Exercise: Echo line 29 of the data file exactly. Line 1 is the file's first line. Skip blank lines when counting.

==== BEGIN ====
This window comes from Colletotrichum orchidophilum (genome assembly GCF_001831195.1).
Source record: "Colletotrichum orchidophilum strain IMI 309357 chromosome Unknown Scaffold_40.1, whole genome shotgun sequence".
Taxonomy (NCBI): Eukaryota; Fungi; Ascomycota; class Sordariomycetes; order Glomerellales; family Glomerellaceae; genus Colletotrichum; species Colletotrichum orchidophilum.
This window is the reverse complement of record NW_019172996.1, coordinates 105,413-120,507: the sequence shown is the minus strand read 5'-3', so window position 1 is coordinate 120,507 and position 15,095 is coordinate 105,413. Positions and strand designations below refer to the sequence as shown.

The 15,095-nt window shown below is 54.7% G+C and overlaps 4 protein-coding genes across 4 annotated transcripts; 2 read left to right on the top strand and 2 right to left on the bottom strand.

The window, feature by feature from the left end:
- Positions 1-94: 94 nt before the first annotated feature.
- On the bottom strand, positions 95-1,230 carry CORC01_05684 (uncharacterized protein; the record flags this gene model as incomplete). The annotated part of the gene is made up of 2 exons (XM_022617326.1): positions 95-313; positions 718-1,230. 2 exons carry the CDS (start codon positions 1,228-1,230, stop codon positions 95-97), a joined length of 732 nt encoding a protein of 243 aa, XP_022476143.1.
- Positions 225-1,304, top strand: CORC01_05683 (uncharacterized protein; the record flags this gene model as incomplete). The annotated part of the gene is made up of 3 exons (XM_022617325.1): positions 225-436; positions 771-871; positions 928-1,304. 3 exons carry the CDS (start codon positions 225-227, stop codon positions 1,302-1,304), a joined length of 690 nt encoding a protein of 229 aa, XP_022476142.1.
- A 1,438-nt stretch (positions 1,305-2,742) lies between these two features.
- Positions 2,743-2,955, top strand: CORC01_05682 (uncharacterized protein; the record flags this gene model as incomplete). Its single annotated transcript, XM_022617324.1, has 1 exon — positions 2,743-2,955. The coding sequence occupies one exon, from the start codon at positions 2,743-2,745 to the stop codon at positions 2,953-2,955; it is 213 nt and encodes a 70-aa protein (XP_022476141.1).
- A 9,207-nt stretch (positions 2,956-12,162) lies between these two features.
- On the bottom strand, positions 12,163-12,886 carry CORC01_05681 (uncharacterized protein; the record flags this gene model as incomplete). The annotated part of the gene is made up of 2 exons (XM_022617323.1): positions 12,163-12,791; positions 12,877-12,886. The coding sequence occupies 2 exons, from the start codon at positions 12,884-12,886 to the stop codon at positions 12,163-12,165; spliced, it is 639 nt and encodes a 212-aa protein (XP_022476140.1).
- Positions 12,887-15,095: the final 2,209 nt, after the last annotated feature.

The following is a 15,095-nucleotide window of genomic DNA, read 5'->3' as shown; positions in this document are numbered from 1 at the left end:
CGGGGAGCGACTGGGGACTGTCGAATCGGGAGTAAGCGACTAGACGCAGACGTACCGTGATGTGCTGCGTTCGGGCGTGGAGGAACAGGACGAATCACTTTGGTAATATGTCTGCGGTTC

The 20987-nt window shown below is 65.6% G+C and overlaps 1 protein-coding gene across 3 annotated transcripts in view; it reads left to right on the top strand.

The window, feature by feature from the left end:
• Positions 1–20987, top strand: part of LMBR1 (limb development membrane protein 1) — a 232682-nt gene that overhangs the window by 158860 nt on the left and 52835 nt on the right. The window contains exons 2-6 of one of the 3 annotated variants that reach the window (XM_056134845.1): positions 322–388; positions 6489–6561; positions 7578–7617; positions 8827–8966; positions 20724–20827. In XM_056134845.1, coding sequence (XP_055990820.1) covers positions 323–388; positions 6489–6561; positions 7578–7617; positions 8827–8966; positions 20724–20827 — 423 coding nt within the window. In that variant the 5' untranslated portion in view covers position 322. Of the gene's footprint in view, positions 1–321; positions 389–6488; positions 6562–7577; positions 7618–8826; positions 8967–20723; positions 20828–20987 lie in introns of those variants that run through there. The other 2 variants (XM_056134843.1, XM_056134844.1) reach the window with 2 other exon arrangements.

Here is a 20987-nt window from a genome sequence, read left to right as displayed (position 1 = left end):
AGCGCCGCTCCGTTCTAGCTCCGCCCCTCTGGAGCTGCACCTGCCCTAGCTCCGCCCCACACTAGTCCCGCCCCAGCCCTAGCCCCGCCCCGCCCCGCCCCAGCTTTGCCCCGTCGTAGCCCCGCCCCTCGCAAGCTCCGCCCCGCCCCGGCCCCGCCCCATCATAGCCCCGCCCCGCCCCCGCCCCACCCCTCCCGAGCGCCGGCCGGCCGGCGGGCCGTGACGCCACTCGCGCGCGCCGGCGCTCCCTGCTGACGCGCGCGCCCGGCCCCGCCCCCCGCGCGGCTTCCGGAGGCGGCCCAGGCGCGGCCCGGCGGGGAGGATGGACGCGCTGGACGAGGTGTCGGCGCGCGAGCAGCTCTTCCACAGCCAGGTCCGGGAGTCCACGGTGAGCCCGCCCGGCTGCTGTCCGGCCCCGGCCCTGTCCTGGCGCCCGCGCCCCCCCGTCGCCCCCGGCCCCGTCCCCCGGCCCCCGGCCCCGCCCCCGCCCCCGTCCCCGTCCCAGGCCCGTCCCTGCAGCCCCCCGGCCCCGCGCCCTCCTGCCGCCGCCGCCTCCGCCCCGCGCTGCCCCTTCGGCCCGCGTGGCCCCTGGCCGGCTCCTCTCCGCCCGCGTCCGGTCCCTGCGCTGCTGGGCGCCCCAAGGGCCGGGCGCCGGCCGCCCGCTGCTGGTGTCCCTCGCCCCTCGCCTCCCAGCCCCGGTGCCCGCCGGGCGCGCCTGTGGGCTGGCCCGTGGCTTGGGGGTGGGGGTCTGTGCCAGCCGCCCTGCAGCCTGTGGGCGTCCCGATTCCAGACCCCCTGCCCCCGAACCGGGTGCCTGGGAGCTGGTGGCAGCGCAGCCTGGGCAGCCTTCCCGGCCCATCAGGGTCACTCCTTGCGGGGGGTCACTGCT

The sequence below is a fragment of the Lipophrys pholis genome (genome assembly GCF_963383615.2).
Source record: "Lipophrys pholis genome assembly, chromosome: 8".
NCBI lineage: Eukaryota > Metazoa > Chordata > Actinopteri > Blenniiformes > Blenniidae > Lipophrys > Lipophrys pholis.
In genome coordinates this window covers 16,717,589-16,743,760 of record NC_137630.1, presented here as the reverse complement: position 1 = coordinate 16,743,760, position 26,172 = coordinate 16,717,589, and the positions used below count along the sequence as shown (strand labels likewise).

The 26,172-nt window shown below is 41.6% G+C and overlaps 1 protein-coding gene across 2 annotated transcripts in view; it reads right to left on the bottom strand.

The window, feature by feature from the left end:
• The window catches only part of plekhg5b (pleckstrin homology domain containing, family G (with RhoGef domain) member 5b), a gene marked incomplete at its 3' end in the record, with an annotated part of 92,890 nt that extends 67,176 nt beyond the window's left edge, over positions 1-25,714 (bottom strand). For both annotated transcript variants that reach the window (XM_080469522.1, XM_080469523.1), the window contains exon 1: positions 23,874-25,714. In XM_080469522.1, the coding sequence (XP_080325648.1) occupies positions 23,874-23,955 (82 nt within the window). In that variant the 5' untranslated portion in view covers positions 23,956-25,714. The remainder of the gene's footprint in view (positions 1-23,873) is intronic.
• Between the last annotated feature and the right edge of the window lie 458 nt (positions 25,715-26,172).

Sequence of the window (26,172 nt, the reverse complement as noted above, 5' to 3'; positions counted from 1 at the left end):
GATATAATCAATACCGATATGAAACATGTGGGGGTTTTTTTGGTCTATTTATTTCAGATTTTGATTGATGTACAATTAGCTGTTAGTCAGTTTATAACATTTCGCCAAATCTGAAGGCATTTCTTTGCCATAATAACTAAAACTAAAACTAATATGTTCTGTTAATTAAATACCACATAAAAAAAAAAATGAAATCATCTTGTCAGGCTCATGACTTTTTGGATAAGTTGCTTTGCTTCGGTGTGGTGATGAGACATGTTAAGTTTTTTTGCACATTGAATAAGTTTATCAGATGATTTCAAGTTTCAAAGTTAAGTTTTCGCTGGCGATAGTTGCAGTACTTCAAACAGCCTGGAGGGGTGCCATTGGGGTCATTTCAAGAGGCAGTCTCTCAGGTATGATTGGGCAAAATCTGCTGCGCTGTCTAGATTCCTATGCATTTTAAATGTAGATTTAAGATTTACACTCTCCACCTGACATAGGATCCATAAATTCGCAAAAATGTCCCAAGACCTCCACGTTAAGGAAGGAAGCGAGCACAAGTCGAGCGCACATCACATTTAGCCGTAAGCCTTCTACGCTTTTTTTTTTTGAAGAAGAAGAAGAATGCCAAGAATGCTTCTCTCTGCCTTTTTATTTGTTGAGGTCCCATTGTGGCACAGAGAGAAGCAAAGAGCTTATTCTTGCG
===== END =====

• Between the last annotated feature and the right edge of the window lie 458 nt (positions 25,715-26,172).